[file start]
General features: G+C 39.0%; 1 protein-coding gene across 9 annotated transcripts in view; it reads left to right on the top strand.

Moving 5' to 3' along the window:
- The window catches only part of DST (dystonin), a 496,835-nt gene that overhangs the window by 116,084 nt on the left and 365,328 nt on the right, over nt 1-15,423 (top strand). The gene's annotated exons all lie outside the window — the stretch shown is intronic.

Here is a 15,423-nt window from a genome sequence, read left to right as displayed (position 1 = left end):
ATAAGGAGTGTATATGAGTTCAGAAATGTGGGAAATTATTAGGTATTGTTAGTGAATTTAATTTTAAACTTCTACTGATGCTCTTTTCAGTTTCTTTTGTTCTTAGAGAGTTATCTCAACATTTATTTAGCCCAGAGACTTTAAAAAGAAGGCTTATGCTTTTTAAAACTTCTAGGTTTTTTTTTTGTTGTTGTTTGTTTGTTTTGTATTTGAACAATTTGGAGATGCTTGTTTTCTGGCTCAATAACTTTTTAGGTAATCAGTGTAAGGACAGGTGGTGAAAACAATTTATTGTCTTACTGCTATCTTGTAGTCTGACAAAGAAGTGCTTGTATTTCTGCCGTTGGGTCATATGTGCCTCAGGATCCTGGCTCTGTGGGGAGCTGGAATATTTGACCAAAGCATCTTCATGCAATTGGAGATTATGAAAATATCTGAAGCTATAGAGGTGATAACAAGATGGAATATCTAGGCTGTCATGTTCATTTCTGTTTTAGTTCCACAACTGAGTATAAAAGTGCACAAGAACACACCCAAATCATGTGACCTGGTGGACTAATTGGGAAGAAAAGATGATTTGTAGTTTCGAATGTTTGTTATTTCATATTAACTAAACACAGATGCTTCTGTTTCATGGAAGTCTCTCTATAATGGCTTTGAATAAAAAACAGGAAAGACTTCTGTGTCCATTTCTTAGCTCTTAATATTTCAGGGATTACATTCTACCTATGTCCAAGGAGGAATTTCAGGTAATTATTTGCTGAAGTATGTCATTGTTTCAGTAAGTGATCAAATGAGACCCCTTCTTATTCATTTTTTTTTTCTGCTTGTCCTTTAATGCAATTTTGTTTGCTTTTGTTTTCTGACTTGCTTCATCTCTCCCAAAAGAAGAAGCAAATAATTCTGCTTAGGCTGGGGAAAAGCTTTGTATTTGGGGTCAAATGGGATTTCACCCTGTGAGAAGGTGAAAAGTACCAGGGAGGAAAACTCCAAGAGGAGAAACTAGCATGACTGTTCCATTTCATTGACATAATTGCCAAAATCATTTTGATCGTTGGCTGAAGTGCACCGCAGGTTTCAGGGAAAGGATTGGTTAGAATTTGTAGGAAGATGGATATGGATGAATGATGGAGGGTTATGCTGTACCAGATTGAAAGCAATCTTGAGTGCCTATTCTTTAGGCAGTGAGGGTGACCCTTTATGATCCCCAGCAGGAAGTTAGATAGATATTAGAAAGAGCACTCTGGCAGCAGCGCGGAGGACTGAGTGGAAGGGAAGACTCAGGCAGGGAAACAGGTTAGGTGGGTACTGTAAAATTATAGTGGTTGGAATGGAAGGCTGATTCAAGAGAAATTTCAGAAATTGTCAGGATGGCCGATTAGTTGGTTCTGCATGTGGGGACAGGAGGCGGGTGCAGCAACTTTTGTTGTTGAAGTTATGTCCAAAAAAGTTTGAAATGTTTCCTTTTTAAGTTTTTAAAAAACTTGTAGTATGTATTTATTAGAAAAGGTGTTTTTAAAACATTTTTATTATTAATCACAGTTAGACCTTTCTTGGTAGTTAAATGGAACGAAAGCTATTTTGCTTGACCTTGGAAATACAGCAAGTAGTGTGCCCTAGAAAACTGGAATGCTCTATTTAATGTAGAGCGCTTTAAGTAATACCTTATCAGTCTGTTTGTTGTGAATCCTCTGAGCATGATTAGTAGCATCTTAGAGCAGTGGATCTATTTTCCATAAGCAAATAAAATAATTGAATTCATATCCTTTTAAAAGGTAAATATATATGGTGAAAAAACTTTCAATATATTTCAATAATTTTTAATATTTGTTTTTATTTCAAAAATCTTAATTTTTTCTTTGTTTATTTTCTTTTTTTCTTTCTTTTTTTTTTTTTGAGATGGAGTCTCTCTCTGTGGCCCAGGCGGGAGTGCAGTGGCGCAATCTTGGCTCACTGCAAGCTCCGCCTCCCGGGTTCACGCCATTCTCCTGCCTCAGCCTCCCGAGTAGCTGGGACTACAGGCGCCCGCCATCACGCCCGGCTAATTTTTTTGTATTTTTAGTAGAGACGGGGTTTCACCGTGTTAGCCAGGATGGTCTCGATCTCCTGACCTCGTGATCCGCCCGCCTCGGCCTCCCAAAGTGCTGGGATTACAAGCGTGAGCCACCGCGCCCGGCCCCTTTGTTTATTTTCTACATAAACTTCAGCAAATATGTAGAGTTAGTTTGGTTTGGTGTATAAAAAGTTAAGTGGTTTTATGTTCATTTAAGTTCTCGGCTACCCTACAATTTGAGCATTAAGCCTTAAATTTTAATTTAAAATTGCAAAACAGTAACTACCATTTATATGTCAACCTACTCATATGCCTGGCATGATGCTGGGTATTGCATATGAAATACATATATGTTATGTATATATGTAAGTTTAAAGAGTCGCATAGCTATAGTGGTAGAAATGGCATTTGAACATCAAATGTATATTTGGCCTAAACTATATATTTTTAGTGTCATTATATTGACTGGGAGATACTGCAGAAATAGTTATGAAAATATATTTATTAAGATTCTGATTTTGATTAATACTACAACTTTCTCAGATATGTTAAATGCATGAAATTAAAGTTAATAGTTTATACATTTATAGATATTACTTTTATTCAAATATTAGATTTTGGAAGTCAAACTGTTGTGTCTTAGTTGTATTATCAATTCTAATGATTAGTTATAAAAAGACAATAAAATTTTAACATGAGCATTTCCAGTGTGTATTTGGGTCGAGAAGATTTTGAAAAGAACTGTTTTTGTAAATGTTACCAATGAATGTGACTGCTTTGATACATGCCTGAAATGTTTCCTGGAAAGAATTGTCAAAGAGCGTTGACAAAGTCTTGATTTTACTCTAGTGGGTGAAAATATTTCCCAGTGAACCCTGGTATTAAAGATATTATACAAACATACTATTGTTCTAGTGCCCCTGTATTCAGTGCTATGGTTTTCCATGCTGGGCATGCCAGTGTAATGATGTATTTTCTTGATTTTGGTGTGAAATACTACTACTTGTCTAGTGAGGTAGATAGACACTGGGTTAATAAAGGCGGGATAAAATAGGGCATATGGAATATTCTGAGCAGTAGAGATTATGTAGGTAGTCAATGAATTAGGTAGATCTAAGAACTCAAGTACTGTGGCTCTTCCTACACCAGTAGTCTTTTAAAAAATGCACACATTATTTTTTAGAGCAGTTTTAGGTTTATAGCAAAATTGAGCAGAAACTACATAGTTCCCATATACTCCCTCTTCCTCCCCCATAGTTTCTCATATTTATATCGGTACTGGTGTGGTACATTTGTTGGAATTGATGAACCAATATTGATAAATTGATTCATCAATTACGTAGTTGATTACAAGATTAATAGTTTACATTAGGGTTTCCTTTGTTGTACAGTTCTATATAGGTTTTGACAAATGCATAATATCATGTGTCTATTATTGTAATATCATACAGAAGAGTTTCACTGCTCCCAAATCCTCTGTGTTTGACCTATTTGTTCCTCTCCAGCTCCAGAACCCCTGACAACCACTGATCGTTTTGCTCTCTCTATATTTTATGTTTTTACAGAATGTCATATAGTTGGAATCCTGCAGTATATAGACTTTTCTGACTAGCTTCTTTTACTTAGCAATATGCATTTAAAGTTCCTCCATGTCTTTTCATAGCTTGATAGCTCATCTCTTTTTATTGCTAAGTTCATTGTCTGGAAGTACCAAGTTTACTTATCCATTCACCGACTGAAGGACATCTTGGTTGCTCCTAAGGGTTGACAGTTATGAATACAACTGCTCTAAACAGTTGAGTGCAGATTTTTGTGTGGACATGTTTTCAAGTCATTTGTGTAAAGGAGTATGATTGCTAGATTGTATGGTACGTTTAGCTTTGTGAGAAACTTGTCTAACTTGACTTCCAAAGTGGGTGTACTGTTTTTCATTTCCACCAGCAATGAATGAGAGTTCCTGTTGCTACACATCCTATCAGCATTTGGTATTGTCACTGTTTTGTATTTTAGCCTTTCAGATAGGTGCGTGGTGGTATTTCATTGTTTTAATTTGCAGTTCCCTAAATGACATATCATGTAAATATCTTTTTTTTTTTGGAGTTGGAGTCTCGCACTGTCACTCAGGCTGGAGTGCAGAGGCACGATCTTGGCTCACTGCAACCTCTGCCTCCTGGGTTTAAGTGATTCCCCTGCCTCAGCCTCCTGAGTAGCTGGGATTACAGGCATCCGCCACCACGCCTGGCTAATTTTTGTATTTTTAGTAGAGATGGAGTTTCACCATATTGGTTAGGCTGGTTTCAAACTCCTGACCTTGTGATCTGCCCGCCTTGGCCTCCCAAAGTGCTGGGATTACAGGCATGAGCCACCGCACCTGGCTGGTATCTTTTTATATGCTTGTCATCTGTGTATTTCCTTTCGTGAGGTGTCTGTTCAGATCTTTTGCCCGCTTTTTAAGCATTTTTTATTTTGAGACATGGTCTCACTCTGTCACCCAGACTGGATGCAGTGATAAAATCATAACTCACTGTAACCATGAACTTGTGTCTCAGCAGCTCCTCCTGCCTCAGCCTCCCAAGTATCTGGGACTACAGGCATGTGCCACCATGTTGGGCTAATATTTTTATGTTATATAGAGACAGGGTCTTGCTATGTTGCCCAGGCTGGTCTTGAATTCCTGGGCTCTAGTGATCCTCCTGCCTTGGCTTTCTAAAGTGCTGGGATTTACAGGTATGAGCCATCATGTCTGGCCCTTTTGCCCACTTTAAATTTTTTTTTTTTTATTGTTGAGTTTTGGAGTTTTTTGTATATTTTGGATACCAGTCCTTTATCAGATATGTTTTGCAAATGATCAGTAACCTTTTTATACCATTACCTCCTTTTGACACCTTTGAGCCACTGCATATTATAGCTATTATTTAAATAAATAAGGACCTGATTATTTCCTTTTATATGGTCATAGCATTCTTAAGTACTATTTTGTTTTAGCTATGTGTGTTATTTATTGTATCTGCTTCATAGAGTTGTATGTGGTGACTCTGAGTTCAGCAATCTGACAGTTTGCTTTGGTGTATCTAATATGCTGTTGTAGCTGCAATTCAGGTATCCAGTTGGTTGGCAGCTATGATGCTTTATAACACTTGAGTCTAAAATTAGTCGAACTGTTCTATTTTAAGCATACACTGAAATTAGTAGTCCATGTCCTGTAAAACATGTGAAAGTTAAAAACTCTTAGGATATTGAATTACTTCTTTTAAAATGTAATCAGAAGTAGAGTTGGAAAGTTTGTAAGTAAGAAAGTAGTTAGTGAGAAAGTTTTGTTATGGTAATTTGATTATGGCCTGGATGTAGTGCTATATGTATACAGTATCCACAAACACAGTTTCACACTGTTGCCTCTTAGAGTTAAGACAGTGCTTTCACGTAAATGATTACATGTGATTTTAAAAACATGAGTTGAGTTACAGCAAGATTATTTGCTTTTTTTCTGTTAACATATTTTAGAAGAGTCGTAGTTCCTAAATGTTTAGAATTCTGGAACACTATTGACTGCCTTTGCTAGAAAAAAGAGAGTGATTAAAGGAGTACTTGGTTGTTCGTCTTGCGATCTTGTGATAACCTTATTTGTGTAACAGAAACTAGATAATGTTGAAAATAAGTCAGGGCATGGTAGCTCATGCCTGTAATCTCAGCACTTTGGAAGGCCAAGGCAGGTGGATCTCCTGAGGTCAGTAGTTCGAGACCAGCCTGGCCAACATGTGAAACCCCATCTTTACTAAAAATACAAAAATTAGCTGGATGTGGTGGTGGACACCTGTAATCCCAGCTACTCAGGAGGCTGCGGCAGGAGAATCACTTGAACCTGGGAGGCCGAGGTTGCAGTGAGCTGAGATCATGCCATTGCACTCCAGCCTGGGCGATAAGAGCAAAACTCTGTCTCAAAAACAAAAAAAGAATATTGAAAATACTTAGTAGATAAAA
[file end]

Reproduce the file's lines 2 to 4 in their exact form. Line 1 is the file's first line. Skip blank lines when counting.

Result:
Moving 5' to 3' along the window:
- The window catches only part of DST (dystonin), a 496,835-nt gene that overhangs the window by 116,084 nt on the left and 365,328 nt on the right, over nt 1-15,423 (top strand). The gene's annotated exons all lie outside the window — the stretch shown is intronic.

Here is a 15,423-nt window from a genome sequence, read left to right as displayed (position 1 = left end):